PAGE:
Virtual Reality & Hoarding Disorder: A New Kind of Treatment?

Hoarding disorder is characterized by the accumulation of objects and an extreme difficulty getting rid of said objects. Individuals with hoarding disorder may have a strong urge to acquire items, even those that are non-essential, which often leads to very cluttered living environments. There are different kinds of treatments, such as individual counselling and support groups; a pilot study by Stanford Medicine shows there are some benefits to using virtual reality (VR) as well. The study was published in the Journal of Psychiatric Research in October 2023 by Dr. Hannah Raila and colleagues, who theorized that having someone with hoarding disorder enter a simulation of their own home using virtual reality could help them declutter their living space in real life.

The study consisted of nine participants over the age of 55 with a diagnosis of hoarding disorder who attended a 16-week online group therapy program that provided skills and support for their disorder. During the last 8 weeks of the program, they participated in an individualized therapy session with a clinician in a VR space lasting one hour. The VR space was a recreation of their own home based on pictures and videos. Along with the therapy portion, the VR session had the participants place items from their surroundings in a recycling bin, trash, or donation pile. These were then picked up by a virtual garbage truck. In turn, the participants were then tasked with doing the same thing in their home in real life.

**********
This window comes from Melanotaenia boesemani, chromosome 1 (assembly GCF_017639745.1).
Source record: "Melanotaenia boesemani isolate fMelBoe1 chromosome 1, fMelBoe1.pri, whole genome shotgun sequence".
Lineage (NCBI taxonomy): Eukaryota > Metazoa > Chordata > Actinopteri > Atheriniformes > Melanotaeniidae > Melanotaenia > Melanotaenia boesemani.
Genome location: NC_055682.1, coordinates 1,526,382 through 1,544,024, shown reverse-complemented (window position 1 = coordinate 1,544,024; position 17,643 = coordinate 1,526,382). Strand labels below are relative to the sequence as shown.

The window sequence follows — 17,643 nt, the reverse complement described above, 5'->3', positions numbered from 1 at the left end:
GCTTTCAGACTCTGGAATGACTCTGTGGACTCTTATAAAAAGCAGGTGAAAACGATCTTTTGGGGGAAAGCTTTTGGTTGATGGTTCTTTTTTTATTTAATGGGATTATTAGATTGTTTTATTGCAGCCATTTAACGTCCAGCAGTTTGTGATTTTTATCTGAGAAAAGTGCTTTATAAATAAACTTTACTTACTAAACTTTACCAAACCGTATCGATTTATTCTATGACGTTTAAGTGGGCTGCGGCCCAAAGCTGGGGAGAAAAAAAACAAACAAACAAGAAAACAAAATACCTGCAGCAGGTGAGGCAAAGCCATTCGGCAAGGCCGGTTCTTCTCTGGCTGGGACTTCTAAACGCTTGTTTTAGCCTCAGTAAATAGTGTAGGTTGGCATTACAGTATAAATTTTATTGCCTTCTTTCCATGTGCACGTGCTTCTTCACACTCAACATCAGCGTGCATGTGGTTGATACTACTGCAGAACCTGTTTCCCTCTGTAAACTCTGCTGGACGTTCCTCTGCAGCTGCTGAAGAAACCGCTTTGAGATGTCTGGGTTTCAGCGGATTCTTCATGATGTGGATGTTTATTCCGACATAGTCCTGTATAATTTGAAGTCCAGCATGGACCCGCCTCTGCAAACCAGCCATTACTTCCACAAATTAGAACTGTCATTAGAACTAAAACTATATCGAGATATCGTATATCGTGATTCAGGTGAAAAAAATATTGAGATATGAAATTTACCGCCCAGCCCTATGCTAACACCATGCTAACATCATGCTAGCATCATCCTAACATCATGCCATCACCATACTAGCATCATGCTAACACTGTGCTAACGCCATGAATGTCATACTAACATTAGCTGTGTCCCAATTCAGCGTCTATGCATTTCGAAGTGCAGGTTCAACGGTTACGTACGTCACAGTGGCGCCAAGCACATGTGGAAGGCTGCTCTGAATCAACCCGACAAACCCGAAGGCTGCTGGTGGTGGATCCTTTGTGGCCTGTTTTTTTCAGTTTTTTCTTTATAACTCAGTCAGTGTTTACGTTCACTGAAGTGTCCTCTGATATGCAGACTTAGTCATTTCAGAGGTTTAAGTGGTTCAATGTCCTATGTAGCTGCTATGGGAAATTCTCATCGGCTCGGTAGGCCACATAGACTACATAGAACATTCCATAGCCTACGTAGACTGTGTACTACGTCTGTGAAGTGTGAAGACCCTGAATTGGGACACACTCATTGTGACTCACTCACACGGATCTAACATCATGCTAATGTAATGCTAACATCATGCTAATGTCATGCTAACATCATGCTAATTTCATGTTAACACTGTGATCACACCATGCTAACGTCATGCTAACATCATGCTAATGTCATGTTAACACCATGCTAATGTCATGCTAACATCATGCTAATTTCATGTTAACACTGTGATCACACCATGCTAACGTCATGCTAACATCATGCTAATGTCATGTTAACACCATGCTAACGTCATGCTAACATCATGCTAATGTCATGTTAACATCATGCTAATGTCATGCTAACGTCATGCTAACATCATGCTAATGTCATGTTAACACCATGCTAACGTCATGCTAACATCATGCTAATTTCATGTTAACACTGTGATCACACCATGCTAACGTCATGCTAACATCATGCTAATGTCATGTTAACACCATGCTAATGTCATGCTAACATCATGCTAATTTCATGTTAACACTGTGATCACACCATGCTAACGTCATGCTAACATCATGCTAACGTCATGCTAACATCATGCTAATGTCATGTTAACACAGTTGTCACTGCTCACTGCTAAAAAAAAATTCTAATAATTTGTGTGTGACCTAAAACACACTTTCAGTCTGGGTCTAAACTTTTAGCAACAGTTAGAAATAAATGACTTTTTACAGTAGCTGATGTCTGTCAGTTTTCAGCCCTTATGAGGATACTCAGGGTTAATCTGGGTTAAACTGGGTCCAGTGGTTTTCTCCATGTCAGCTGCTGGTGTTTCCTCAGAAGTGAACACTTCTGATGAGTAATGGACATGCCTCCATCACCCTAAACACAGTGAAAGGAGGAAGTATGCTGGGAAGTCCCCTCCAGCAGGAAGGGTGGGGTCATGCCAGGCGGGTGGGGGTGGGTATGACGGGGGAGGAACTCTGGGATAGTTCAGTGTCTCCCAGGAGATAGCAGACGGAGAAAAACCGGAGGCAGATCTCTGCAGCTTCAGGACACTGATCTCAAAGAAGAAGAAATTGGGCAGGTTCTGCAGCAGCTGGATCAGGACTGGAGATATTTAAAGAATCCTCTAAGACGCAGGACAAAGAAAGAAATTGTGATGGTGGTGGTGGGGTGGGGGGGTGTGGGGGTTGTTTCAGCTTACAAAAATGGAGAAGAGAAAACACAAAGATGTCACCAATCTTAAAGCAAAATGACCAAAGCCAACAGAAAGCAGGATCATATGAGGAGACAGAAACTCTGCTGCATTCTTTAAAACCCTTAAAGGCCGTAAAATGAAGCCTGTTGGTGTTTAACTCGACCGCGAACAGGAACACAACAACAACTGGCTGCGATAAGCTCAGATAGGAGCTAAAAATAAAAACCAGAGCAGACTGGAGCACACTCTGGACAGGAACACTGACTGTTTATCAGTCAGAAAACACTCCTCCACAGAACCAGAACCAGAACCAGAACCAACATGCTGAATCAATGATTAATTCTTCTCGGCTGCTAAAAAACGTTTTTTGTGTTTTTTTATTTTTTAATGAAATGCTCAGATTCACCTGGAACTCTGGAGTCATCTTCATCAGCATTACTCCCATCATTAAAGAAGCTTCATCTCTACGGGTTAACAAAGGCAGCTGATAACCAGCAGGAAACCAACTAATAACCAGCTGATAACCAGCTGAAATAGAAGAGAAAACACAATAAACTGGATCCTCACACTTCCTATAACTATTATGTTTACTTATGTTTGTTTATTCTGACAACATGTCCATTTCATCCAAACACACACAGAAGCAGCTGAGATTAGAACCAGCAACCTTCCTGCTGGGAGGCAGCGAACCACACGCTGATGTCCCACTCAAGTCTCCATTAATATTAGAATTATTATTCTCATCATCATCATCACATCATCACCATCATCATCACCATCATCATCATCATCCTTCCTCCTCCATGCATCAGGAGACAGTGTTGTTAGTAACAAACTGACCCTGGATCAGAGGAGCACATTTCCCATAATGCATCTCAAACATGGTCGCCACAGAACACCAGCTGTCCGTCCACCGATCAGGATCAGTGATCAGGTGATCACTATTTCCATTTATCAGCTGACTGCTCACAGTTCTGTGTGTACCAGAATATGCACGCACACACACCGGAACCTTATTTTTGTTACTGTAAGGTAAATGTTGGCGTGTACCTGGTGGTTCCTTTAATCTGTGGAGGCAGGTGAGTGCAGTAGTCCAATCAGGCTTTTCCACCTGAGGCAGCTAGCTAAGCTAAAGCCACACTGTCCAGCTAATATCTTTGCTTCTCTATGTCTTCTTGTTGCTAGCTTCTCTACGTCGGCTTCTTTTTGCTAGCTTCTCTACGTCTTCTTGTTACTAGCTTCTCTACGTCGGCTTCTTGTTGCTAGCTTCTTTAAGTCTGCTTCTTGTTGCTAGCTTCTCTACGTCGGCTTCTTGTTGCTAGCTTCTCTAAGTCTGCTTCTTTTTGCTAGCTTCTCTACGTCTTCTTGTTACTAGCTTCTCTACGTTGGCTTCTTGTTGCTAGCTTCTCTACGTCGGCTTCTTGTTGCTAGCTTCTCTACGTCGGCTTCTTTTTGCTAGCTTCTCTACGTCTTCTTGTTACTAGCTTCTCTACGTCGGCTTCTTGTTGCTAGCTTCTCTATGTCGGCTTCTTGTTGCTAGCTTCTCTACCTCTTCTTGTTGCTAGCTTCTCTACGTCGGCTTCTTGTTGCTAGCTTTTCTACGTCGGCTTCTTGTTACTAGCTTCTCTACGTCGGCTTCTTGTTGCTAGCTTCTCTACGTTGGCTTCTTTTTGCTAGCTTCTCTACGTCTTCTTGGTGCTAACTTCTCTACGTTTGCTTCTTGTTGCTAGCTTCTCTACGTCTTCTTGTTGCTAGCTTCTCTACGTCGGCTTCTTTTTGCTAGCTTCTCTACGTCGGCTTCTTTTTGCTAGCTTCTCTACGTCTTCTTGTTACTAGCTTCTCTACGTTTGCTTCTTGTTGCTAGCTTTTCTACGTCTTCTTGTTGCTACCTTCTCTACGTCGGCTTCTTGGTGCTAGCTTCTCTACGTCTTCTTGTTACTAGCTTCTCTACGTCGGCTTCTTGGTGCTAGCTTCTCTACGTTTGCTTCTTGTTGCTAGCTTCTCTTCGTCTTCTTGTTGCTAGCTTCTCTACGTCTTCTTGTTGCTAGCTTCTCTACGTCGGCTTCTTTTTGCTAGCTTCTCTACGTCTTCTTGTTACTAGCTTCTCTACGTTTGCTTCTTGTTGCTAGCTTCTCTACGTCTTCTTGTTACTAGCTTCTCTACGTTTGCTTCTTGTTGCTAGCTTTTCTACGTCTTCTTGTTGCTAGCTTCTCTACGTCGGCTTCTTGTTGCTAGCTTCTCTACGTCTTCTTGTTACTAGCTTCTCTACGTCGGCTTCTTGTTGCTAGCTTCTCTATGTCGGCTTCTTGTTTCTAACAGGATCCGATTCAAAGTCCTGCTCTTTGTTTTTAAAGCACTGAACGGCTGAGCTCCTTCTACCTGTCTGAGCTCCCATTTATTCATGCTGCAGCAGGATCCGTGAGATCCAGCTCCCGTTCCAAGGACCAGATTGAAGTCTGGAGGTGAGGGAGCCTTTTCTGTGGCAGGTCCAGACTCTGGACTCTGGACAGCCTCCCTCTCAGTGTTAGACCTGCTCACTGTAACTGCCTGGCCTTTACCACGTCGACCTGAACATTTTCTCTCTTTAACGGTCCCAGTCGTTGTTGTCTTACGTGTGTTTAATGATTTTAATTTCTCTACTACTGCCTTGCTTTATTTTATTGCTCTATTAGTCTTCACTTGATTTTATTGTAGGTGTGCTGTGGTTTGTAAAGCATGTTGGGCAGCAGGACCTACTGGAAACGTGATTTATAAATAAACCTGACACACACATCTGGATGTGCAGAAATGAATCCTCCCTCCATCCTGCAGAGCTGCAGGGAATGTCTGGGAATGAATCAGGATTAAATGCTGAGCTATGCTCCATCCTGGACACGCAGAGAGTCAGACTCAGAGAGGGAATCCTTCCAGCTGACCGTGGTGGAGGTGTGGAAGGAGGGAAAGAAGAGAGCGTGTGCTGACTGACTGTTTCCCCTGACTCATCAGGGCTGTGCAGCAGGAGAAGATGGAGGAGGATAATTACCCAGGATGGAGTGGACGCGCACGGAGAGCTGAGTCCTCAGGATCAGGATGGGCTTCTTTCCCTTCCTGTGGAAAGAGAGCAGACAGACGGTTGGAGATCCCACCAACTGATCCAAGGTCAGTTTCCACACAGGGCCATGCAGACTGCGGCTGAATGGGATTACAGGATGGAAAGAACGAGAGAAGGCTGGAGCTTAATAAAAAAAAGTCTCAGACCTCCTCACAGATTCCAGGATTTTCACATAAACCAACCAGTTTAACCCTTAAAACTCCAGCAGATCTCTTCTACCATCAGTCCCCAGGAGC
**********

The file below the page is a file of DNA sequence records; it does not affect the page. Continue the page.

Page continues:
The study demonstrated that seven of the nine participants reported having improved hoarding symptoms after completing the group and individualized therapy (with the VR component). Eight out of the nine individuals also had less cluttered homes. Some of the participants, however, said that the VR environment was unrealistic. None of the participants showed a deterioration in symptoms.

This study demonstrates that there is a potential benefit in using VR for hoarding disorder. More studies with larger populations would help explore the full potential of VR therapy, but this study is a stepping stone in the right direction. Exploring new possible therapies will lead to more ways for people to seek help, and this will lead to better lives for people living with hoarding disorder.

– Gabrielle Lesage

From Share & Care Spring 2024

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Did you know that AMI Quebec has a Hoarding support group every month? It is open to family, friends, and people living with hoarding challenges. Visit for details.

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